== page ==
Big Trouble For Copper: The Breakdown Of The Industry Has Begun

October 14, 2016

The king of base metals is in big trouble as indicators point to a breakdown of the global copper industry.  This goes well beyond the typical “slowdown” or “downturn” in the copper market.  Instead, we are going to witness what I refer to as “Copper Industry Carnage.”

While some readers may feel as if I am being a bit “doom and gloomy” here, the situation in the global copper industry is much worse than most analysts realize.  This is due to the fact that many analysts are forecasting copper supply deficits in the next few years, which would push the price of copper higher.

Unfortunately, this sort of industry analysis is well behind the curve or even worse, guilty of wishful thinking.  The world economy is slowing down… and this will likely pick up speed by the end of the year.  Which means, demand for copper will continue to weaken, pushing prices even lower.

Today, the price of copper is down 2%, impacting the copper miners.  Freeport’s stock price was hammered lower by over 7% today in market trading.

Low copper prices are already causing damage in the top two copper mining companies in the world.  The second largest copper producer, Freeport-McMoran, suffered an adjusted income loss of $214 million in the first half of 2016.  Part of the loss was due to their lousy shale oil and gas investments.

For some stupid reason, many base metal mining companies jumped into the oil and gas business with both feet when the shale energy bonanza took off in the United States.  For example, BHP Billiton reported a hefty $7.2 billion impairment (write off) on its onshore shale oil and gas assets last year (for their year ending Q2 2016).

While that may seem like one hell of a lot of money for BHP Billiton to write-off on its shale oil and gas assets, Freeport-McMoRan did one even better.  According to FreePort-McMoRan’s annual report, they reported a staggering $13 billion impairment on their oil and gas properties in 2015 on top of another $3.7 billion write off in 2014.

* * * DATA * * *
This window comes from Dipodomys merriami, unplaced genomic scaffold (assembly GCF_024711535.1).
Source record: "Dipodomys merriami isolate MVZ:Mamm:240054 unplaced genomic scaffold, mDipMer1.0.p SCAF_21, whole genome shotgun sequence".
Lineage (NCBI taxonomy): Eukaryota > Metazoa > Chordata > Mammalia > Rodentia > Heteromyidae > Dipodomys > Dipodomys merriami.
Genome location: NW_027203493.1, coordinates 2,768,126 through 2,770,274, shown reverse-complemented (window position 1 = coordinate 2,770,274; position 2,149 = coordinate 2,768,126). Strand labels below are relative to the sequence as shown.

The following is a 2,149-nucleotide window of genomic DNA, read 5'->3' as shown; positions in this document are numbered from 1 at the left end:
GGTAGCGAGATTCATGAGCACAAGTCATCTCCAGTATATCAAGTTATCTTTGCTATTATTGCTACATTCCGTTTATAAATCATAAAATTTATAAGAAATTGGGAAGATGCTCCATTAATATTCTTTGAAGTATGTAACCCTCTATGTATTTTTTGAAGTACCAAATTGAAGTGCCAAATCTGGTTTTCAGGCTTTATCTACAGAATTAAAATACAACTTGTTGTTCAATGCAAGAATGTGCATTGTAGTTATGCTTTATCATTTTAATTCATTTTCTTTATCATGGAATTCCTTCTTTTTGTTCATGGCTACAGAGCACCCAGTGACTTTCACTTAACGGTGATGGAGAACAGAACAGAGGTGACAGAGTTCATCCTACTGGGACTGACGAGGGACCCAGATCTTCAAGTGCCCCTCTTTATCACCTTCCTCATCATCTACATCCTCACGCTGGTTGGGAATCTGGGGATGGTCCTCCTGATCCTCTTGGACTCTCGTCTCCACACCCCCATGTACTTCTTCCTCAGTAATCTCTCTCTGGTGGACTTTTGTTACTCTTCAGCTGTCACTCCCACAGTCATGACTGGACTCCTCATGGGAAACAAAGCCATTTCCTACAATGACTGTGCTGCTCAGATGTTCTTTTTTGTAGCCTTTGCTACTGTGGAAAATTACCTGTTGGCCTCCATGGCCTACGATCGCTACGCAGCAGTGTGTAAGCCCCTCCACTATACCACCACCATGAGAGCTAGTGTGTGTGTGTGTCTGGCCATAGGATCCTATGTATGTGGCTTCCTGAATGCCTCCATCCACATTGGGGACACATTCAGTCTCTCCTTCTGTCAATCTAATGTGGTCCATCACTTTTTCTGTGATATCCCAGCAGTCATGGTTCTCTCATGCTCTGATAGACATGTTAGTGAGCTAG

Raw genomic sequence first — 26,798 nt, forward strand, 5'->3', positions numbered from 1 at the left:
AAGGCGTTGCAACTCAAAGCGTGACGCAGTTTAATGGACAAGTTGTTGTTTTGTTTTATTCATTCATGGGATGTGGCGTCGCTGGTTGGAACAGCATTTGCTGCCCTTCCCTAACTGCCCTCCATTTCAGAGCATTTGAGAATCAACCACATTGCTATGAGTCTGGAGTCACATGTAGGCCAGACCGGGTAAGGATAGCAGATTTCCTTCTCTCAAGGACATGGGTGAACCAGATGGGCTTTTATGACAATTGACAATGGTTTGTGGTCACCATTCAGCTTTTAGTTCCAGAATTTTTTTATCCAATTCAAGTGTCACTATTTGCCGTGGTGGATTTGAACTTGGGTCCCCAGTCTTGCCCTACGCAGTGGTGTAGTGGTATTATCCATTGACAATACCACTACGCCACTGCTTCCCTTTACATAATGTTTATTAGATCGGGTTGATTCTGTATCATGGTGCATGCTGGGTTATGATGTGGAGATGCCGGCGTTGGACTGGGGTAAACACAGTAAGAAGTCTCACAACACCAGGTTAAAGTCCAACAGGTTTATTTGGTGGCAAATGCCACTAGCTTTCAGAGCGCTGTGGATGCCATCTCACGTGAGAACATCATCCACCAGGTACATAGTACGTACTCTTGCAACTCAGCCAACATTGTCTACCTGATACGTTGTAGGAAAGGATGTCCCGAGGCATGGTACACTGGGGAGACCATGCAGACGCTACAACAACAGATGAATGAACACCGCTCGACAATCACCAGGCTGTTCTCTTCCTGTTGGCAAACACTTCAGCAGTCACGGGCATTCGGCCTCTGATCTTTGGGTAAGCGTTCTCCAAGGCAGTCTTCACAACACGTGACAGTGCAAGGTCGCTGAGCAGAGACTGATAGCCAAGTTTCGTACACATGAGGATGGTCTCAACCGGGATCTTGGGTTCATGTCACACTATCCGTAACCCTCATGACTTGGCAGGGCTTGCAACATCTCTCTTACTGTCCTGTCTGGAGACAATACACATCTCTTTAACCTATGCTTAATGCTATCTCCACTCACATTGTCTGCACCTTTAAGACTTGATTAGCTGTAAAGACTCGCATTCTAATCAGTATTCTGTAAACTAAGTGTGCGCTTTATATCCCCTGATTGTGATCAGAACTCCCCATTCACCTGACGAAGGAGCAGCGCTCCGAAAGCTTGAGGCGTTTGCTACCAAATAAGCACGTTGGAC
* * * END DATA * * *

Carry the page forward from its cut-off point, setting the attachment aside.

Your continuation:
As they say… easy come, easy go.

So, not only are the big base metal miners suffering from low base metal prices, they are also enjoying a wonderful shale oil and gas enema from the other end.  I don’t mean to be harsh here, but who on earth was in charge of making these lousy shale energy investment decisions for these base metal mining companies??

And it gets even worse.  I just read this jewel of an article yesterday on the Financial Times, BHP Billiton Bets Long On U.S. Shale Assets:

Five years after BHP Billiton plunged $20bn into the US shale revolution, the wait goes on for shareholders.

Even if oil prices rally by one-third the fields will not generate significant free cash flow until the turn of the decade, the mining company cum oil producer revealed at investor briefings last week.

….. BHP’s acquisition of two US shale producers in 2011 was followed by $17bn of investment, beefing up an oil business that has long set the world’s most valuable mining company apart from its peers. About one-third of BHP’s group earnings before interest, tax, depreciation and amortisation have come from petroleum over the past five years.

The timing of its shale bet proved ill-judged. Following a savage market downturn that has seen oil prices more than halve, BHP has racked up $12bn of impairments and the US shale business is now valued at just $12.6bn. Output is expected to fall by a quarter this year, the consequence of a much reduced drilling programme.

So, the Einsteins at BHP Billiton acquired U.S. shale oil and gas assets that are now only worth $12.6 billion, after they racked up $12 billion of losses in impairments since 2011.  Furthermore, even if the oil price increases by one-third, they won’t generate any significant free cash flow until 2020.

Warning to BHP Billiton shareholders….. GET OUT WHILE YOU CAN.

I tell ya, it is amazing to see supposedly savvy businessmen in high-dollar suits making these sort of insane investment decisions.

Okay, let’s get back to the destruction of the copper mining industry.

The First Signs of the Gutting Of The Copper Mining Industry

We are we witnessing the first signs of the gutting of the copper mining industry when we see a collapse of mining truck purchases by Chile.   This is bad news as Chile is the largest copper producer in the world.  Chile produced 5.7 million tons of copper in 2015, way ahead of the second ranked country, China which mined 1.6 million tons.

According to a report by the Chilean Copper Commission, new mining truck sales fell to a low of 40 units in 2015, down from a peak of 392 in 2012.  As you can see, this is not a slowdown.  Rather, truck purchases have fallen off a cliff:

We have to go all the way back to 2004 to see a unit number that low.  Even with the huge downturn in the global markets in 2009, Chile still imported 122 new mining trucks that year… more than triple the figure for 2015.